College Football Coverage: The Last Hurrah Of The Old Big East

This is the last hurrah for the old Big East football conference. Actually it’s the postscript to the last hurrah, since the conference has been re-named the American Athletic Conference, following the departure of the basketball-only schools to rebuild the Big East brand on the hardwood.

But this coming college football season is still a last hurrah in a different sense—even as four new members arrive, this is thThis e last season in the league for Louisville and Rutgers, and those two teams—particularly Louisville—along with Cincinnati, are clearly the tone-setters in the race for what’s still an automatic BCS bowl berth in 2013.


The University of Louisville is on a tremendous athletic run any way you slice it. They won the NCAA Tournament in basketball. They made the College World Series in baseball. The football team won the Sugar Bowl in the 2012 college football season, and is primed for more.

Teddy Bridgewater is the junior quarterback and Heisman Trophy candidate. Bridgewater is indeed “all that”, with 27 touchdowns against just eight interceptions. He completed over 68 percent of his passes and racked up over 3,700 yards in the air.

Don’t think, though, the ‘Ville is all about the quarterback. Bridgewater was seriously limited at the end of last season due to a wrist injury and Louisville still won a big road game at Rutgers to secure the conference championship.

This is an offense with a solid receiving duo in DeVante Parker and Damian Copeland. They welcome back Senorise Perry, the running back who was having an excellent season until he got hurt after ten games. It speaks volumes to the program head coach Charlie Strong has built that he won his biggest game (Rutgers was the finale) with his star quarterback limited and his star running back out.

That’s what happens when you’re tough in the line, and Louisville brings back three starters on the offensive front. The defensive front seven returns four starters, all of whom are seniors. The secondary is experienced. Oh, and Strong’s specialty is coaching defense.

Thus, we have a team with star talent offensively, and is deep and well-coached on defense. A team that’s proven it can survive if its stars are banged up. If there’s any reason not to pick Louisville to win this conference championship I can’t fathom what it might be.


Rutgers and Cincinnati just have to plug along, have nice seasons and hope something goes awry in Louisville, and in fairness, this is a league that’s become known for unpredictability over the course of its existence.

The Scarlet Knights though, have a serious rebuilding project on their defensive back seven. While the line will be solid on both sides of the ball, defense was this program’s calling card in 2012, and they won’t be able to c carry the load this time around.

Nor will the offense pick it up. Even with the vet O-Line, they lose the conference’s best running back in Jawan Jamison, and quarterback Gary Nova is a perpetual disappointment. If you don’t believe TheSportsNotebook’s college football coverage, tune in to my Monday podcast over at Prime Sports Network, where host Greg DePalma is a Rutgers fan and will likely spend our Mondays this fall aggravated at Nova.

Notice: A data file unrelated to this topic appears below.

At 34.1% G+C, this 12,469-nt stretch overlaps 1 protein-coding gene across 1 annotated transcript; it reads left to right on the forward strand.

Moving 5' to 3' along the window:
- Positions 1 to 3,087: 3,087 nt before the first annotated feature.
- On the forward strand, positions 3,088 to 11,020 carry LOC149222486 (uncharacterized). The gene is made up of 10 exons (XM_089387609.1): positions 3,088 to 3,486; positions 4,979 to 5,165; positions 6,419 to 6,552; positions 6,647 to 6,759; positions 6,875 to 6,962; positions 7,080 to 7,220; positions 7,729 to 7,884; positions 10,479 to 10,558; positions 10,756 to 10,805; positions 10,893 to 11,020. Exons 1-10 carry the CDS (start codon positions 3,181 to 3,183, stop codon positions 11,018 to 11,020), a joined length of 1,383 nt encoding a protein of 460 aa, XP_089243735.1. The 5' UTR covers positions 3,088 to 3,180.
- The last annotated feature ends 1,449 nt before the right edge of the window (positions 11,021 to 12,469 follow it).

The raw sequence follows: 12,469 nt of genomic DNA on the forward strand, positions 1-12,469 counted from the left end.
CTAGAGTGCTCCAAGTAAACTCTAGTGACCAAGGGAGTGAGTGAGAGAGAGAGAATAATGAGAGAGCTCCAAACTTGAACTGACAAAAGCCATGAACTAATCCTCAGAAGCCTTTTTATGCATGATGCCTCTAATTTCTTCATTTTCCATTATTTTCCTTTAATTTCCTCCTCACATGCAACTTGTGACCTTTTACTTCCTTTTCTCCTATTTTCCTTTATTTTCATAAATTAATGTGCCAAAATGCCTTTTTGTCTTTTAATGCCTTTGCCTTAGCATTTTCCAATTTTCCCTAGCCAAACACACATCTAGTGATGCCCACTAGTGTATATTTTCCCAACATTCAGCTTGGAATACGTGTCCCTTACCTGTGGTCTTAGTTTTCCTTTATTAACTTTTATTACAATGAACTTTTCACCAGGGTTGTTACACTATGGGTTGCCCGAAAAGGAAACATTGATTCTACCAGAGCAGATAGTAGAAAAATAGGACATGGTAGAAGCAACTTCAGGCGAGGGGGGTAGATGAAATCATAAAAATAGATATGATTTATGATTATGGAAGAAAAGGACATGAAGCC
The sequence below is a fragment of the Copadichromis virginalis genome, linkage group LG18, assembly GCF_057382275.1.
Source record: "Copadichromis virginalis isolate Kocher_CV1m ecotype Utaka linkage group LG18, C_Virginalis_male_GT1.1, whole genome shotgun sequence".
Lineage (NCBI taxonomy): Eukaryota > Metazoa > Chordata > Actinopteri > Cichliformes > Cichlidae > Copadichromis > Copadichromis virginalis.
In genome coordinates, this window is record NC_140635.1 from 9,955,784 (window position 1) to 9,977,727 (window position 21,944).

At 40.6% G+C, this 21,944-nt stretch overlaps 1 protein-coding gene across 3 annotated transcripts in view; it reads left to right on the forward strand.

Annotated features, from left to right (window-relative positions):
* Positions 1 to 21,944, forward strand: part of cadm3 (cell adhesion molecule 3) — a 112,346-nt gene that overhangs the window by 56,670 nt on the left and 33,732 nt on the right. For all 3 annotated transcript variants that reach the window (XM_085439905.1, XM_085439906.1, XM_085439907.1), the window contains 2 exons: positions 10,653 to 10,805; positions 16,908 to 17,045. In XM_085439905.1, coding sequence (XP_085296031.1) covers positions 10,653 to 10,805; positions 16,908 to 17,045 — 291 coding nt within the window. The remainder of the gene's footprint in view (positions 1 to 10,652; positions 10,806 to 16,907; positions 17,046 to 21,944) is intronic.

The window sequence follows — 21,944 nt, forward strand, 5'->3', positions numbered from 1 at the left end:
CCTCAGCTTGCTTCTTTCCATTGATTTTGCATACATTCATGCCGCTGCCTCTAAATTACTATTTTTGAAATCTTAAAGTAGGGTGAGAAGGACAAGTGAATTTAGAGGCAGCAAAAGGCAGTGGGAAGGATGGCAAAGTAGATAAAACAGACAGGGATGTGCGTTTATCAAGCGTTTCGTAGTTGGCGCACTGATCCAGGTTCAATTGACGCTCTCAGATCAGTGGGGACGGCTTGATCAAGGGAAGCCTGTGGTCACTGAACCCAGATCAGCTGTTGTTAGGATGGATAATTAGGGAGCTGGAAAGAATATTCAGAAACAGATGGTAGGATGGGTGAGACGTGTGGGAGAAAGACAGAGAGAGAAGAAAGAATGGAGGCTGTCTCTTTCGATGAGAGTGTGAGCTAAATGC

Finally, what does it say about the Rutgers program that they couldn’t close out Louisville last year when the Scarlet Knights had the game at home, Bridgewater banged up, got an early lead and still lost. The subhead here is titled “hoping for a break”, but I’m not sure how Rutgers would think they could ever get more breaks than happened last year, and it still wasn’t enough.

Cincinnati has a more realistic chance at upending Louisville. The Bearcats hired Tommy Tuberville to come after Butch Jones left for Tennessee. Tuberville has both quarterbacks from last year back, with percentage passer Brendan Kay and versatile-but-erratic Munchie Legeaux. All five offensive linemen are in the fold, and the left side of that line has two All-Conference blockers. Cincy is going to score points.

It’s whether Tuberville can piece together a defense that will define this team’s ultimate success. There’s only one starter back on the line, but two of the newbies are seniors, so perhaps the transition can be made quickly. Middle linebacker Greg Blair is all-conference and the secondary should at least be decent.

Most important is that Tuberville has all year to put this together—they don’t play Louisville until December 5 and that came will be in Cincy. I wouldn’t pick the Bearcats to do it, but it will be fun watching them try.


UConn, South Florida and Temple are all in various stages of transition and just biding their time for this league to take on yet another new look in 2014…

South Florida: I like the new hire of head coach Willie Taggart, who turned Western Kentucky into a winner. The cautionary note is that Skip Holtz won at East Carolina, but couldn’t sustain it at a higher level of play. We’ll see what happens with Taggart, but with an offense in need of complete rebuilding, don’t expect much this year.

UConn: Paul Pasqualoni has been the coach here for two years and reminded us of why Syracuse lost patience and let him go. The Huskie program hasn’t gone to a bowl since Randy Edsall led them to the BCS and the Fiesta Bowl in 2010 and then left for Maryland. The defense and running game look like they should be okay, but Chandler Whitmer has to cut down on the interceptions if UConn is going to get six or seven wins playing that style.

Temple: The Owls had to rebuild last year and only won four games, but head coach Steve Addazio still had a good enough reputation to get the Boston College job. There’s still more rebuilding yet for new man Matt Ruhle, but with only six seniors in his entire starting lineup, Ruhle can build for better days in 2014.

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